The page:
And the Nominees Are
Food policy watchers were on high alert in early 2017 as the curtain rose on President Donald Trump's White House.
The year kicked off with delays and controversy over nominations for the key posts in the agriculture and labor departments.
Several candidates were floated for head of the USDA before Trump in January named former Georgia Governor Sonny Perdue, who took the helm in March after his confirmation hearing was delayed for several weeks.
Perdue's moves since he started include scrapping Obama-era rules to help protect livestock and poultry growers, and rolling back school lunch rules meant to improve childhood nutrition.
He also reorganized the department and eliminated the position of undersecretary for rural development.
The USDA this year also announced changes to SNAP benefits that would allow states to restrict use of food stamps for candy and soda purchases.
Under Perdue, the department is operating with only half of the department's Senate-confirmed positions currently filled.
In July, Tump's pick for head of science at the USDA, non-scientist Sam Clovis, underscored the president's allergy to acknowledging human causes of climate change.
Clovis served as one of Trump's campaign aides, studied political science, worked as a talk radio show host and was an outspoken denier of consensus on climate science.
He withdrew his nomination in late October before a Senate hearing due to his entanglement with Trump campaign attempts to forge a relationship between with Russian officials.
Trump also made waves when he picked fast food CEO Andrew Puzder as labor secretary.
Puzder withdrew as nominee amid worries about his fitness for the job and a scandal in which he admitted hiring a housekeeper not authorized to work in the U.S.
In his place Trump named Alexander Acosta, who has worked as a federal prosecutor, a civil rights chief at the Justice Department and a member of the National Labor Relations Board during the George W. Bush administration.
Trump's appointment for commissioner of the Food and Drug Administration, Scott Gottlieb, also raised objections due to his close ties to drug companies that he is in charge of regulating.
The Year in Labels
Also making headlines this year was a push from trade groups, including the Grocery Manufacturers Association, to update expiration labels to keep consumers from tossing food prematurely.
There is little oversight from the federal government on expiration labels.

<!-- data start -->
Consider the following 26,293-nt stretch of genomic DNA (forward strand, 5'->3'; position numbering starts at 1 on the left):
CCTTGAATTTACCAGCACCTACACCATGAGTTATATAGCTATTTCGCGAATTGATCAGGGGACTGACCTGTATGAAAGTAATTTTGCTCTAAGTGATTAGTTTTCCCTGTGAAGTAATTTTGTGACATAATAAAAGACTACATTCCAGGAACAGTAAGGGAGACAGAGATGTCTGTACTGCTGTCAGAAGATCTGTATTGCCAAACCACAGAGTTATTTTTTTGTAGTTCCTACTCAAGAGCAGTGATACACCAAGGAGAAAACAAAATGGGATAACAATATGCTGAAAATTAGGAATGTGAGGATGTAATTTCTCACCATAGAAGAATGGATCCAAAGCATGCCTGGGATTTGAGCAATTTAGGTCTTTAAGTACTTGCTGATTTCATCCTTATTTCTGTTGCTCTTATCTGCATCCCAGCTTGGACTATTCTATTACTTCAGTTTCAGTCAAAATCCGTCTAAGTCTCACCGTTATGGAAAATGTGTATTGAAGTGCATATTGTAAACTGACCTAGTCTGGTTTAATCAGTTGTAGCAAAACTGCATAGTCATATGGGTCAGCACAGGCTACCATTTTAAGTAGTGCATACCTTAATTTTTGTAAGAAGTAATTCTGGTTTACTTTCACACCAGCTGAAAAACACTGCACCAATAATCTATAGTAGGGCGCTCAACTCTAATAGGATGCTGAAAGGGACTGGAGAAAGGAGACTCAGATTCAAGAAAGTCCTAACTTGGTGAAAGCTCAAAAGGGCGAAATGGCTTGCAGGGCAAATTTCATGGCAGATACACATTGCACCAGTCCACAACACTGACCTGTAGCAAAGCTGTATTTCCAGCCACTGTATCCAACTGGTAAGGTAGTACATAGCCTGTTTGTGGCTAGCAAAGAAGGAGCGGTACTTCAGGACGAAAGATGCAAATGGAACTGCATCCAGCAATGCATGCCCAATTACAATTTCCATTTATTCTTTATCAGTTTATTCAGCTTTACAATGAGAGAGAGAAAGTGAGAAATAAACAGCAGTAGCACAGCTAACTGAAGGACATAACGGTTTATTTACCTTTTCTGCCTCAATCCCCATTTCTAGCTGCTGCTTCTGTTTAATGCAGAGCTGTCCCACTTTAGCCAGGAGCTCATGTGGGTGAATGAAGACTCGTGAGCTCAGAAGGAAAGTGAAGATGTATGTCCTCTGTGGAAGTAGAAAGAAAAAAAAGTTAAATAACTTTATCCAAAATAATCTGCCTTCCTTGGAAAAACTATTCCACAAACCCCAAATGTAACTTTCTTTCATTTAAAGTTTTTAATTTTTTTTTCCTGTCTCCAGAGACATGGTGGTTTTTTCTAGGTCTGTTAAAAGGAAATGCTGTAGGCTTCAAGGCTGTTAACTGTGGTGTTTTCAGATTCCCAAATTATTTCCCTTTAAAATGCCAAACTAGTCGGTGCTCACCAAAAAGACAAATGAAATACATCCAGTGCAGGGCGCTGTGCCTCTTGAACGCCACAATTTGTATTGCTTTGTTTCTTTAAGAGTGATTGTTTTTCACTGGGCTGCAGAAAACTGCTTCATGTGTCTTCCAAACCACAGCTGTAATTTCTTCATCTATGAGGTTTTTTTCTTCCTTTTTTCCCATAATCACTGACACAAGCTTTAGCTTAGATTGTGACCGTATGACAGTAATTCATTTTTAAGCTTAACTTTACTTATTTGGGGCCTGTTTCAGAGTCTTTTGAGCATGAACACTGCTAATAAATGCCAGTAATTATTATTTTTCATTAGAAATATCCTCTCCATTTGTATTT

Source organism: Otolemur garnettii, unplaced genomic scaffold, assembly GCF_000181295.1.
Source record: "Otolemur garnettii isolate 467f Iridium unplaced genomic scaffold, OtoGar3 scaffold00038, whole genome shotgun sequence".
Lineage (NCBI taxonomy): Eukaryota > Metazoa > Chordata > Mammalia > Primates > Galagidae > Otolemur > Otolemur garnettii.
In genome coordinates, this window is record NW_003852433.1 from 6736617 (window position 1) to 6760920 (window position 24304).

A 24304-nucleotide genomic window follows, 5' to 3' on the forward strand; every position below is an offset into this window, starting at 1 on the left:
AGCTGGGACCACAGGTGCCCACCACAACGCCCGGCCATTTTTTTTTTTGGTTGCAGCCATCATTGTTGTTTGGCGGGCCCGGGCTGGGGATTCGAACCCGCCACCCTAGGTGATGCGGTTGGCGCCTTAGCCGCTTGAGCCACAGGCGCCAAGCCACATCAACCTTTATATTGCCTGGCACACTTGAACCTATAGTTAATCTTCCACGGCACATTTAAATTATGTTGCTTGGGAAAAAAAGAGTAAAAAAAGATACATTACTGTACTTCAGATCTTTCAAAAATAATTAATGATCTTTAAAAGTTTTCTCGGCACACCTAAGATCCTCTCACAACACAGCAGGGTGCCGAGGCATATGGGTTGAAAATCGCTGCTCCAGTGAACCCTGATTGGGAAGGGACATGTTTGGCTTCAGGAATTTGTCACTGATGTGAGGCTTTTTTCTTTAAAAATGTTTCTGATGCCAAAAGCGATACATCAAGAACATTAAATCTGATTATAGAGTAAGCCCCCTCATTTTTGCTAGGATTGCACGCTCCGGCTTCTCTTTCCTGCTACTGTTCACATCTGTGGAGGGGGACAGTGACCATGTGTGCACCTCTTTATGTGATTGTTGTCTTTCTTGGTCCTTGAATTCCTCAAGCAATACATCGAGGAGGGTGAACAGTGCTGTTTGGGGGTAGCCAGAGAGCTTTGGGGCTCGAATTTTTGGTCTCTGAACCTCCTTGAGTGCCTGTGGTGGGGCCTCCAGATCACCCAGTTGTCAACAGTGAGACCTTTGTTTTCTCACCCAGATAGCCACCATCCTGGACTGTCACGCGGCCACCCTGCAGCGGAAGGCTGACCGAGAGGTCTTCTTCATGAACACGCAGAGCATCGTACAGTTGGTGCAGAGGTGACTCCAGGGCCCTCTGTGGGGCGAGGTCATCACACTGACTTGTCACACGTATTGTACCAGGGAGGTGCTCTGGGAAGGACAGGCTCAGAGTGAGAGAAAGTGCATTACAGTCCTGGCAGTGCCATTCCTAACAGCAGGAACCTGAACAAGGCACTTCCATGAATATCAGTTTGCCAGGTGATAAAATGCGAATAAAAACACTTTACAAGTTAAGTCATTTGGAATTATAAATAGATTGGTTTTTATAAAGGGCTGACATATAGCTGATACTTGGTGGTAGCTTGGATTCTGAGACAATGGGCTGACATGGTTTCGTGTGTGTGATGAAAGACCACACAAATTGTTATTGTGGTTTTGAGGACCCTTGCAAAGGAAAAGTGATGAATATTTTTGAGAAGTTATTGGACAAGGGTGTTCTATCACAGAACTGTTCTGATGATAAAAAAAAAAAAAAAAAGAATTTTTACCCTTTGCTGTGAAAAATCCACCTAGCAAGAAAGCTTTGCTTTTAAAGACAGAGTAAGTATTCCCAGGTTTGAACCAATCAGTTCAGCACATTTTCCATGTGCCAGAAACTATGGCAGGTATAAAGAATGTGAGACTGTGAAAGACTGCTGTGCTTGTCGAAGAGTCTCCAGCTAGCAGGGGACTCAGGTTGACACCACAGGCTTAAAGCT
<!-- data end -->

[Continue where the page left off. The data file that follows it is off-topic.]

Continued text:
Over the years companies have developed a wide variety of "sell by" and "best if opened by" language of their own, often arbitrarily applied, that the groups say confuses shoppers.
The new label guidelines are voluntary. A bill requiring genetically modified ingredients to be labeled was signed into law in 2016, but the USDA has yet to hammer out what products would qualify and how the labels should look. Final rules are supposed to be in place by July next year.
Meanwhile, the FDA delayed the deadline for companies to comply with new rules on a nutrition facts label that will include larger calorie counts, more accurate serving sizes and amount of added sugars.
That deadline was set for July 26 next year, with smaller companies getting an extra year. A new deadline has not been set, but industry groups asked the Trump administration for an extension to 2021.
And speaking of delays, new rules were set to take effect earlier this year requiring food service chains to include a calorie count next to each item on their menus.
Most of the chains had already implemented the new guidelines in anticipation of the deadline, but the trump administration delayed the implementation of the new law, it now appears to be set to take effect in May of 2018.
This year stirred up turmoil over the herbicide dicamba when two states, Arkansas and Minnesota, banned sale of the chemical after complaints of damage from drifting spray.
Scientists and farmers are concerned dicamba will create herbicide resistance.
Manufacturers BASF and DuPont, as well as Monsanto, say they have developed a version that's not as volatile.
Meanwhile, an FDA report released in December said that the amount of antibiotics sold for use in poultry, pigs and cattle declined in 2016.
That marks the first time since the agency started tracking antibiotic sales in 2009.
The report said the amount declined by 14 percent compared to 2015.
Farm Income Levels Off
The USDA reported in February that overall farm income would drop for a fourth straight year by 8.7 percent compared to last year, sparking concerns of a possible crisis. But the department this month announced instead that profits had stabilized with an increase of 2.7 percent.